Surf Bored

Bemoaning our cultural wipeout

LAST DECEMBER in the Tyrolean Alps, an Austrian extreme skier wiped the last of the evening's spaetzle from his shiny chin and launched into a heartfelt bro-down with a French extreme skier. The topic? Surfing in Micronesia. Here they were, two of the strongest freeskiers in Europe, sitting in a warm lodge at the base of a glacier-capped peak, surrounded by treasured mementos of the sport that is both their birthright and livelihood … and they were both blathering about surfing. Just as I was about to further erode America's image in Olde Europe by asking the multilingual duo to stifle, the Austrian picked up a guitar and began to sing and strum, ever so lightly, in the surfy and sackless key of Jack Johnson. I gazed into my beer, holding back tears of rage.

The pandemic that is surfing must be stopped. Even now, its symptoms are making me itch like I've been swimming in the waters off L.A. It's spreading to my home turf as I write this. I've watched perfectly normal mountain-town guys walk into one of the two surf shops on Pearl Street in Boulder, Colorado, only to come out a few minutes later wearing breezy collared shirts and boardshorts, their locks all frosted and tangled to go with their spray-on tans.

Kelly Slater has his own beer can—SL8R. There are surf shops in Times Square and in Steamboat Springs, Colorado, the latter of which is proudly trademarked Ski Town U.S.A. Bethany Hamilton, the one-armed surfer girl, stares at me gleefully from a banner ad in the Denver airport. This past winter, I opened up a cheesy hotel-room magazine called Snow only to see a photo spread of Laird Hamilton running shirtless through the Chugach powder. That's right. He was running, bare-chested, in the pow, in Alaska. Apparently, at least one magazine other than Outside wants to see Laird naked—bad.

But sex sells. And right now surfing is selling its sexy soul. Around 2.3 million Americans say they surf. Probably half are lying, but more to the point: The rest of us spend $7.5 billion on surf-related products each year. So Madison Avenue, always looking for a trend to pimp, aligns its brands with surfing and the sport grows more obnoxious by the day. Have you seen that SUV commercial in which a bunch of surfer dudes check out a hot blonde only to realize she's a mom going surfing with her daughters? The message: Surfing is hot, and if you buy our SUV, you'll be hot, too. Whoops, marketing alert: When soccer moms become the face of the sport, the youngsters will stop buying $40 flip-flops. Someone call the Reef girls!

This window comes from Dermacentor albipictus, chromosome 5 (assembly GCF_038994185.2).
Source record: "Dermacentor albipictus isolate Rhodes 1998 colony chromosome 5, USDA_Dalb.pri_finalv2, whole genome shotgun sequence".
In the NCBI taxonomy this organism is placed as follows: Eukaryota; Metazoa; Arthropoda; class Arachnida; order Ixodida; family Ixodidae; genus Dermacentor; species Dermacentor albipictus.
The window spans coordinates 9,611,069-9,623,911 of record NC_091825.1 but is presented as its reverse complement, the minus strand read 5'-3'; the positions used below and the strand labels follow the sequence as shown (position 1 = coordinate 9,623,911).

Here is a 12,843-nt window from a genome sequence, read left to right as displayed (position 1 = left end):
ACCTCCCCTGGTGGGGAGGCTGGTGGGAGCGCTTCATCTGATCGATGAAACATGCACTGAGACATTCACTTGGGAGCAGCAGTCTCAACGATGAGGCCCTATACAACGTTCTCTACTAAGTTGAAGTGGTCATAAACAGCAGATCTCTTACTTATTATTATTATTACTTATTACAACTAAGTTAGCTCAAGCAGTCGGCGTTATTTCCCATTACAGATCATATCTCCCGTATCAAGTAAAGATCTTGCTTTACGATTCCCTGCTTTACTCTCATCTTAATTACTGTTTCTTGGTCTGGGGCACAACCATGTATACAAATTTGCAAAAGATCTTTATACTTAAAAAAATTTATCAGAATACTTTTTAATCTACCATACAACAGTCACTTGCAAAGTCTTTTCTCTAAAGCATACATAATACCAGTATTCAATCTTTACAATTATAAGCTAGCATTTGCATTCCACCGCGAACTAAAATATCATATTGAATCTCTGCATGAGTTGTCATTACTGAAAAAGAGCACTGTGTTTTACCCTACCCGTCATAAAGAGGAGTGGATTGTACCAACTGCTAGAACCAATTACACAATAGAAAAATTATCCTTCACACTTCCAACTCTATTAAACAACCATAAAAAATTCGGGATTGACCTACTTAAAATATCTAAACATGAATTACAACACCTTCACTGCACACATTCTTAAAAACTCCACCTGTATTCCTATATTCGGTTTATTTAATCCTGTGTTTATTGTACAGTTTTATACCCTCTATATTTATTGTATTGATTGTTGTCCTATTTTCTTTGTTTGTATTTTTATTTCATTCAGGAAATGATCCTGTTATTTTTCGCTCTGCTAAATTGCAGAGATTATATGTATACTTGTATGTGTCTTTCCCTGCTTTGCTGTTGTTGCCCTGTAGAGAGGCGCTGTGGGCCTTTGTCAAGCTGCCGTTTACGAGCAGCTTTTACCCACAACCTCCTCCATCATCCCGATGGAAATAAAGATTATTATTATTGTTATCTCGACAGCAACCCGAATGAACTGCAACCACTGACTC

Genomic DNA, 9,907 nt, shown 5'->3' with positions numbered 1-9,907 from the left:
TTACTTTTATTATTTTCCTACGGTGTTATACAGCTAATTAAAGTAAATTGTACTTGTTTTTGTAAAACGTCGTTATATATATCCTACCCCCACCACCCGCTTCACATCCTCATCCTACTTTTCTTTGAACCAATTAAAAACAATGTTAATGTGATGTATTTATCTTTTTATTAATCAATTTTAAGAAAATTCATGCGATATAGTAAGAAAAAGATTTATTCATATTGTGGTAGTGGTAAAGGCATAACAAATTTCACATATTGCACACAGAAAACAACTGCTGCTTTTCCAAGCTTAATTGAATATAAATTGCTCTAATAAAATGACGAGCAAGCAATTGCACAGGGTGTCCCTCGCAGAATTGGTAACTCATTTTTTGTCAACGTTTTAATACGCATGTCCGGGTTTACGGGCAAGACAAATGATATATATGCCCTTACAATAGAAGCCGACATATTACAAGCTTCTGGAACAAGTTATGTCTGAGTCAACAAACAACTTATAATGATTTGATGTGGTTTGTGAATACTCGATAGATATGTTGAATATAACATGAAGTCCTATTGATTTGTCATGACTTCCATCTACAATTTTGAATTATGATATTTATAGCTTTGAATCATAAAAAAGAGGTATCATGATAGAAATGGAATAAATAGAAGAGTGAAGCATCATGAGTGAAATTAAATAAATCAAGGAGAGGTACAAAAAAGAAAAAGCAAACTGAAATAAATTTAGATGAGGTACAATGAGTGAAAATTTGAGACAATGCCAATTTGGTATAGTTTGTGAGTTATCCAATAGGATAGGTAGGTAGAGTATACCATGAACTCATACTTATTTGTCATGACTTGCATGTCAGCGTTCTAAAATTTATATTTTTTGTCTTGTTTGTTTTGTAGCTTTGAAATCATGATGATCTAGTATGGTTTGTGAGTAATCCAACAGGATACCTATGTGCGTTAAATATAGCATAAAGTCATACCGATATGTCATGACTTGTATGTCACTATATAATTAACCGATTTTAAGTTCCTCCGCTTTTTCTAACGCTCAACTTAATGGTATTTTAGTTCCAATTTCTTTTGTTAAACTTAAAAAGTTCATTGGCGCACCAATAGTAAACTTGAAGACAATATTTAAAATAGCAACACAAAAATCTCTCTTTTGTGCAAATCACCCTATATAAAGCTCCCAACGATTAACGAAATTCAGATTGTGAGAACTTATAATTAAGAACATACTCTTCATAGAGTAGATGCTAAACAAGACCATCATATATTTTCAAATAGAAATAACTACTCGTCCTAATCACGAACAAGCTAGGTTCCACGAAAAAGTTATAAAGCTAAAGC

The other tired trope is that, because surfing is dangerous, it is therefore noble. Enter the poseur who bought the Riding Giants DVD and ordered an EDDIE WOULD GO T-shirt online. But just because a dozen or so big-wave surfers risk their charmed, sun-drenched lives by dropping into Jaws once a year doesn't make surfing dangerous. Most surf time is spent burning spleefs in the parking lot, or bobbing around on some milky chop off the Jersey Shore.

Which reminds me of another shopworn sentiment that surfing promotes: that surfers are somehow more spiritual and mellow than the rest of us. You think surfers have a lock on Zen? Tell it to Nat Young, the Aussie surf champ who had his eye sockets pulverized a while back for daring to paddle into someone else's perceived territory. Or run your Buddha talk past the undercover cops and lifeguards in San Diego who deal with surf rage on a daily basis. As for the shrine of surfing, Oahu's North Shore, a more accurate slogan there would be something like this: "If You Park Your Rental Anywhere Near the Beach, Eddie Will Go Jack Open Your Trunk."

Luckily, I have only pretend surfers living near me. I just wish I didn't have to hear them talk. Four months after hanging with the extreme-skiing surfers in the Alps, I was fortunate enough to score a coveted spring powder day at Snowbird, Utah. As the afternoon wound down, I drank a beer on the tram deck while two lifelong skiers went on and on about Sayulita, Mexico—which, apparently, is the spot for surfing mountainfolk. "Sayulita, Sayulita," they said. "Scot Schmidt has a place down there. There's a sweet little break. You should check it out."

Feigning interest, I took out my notebook and wrote, screw Sayulita. And since we're on the subject, SCREW SURFING, too. L8R.

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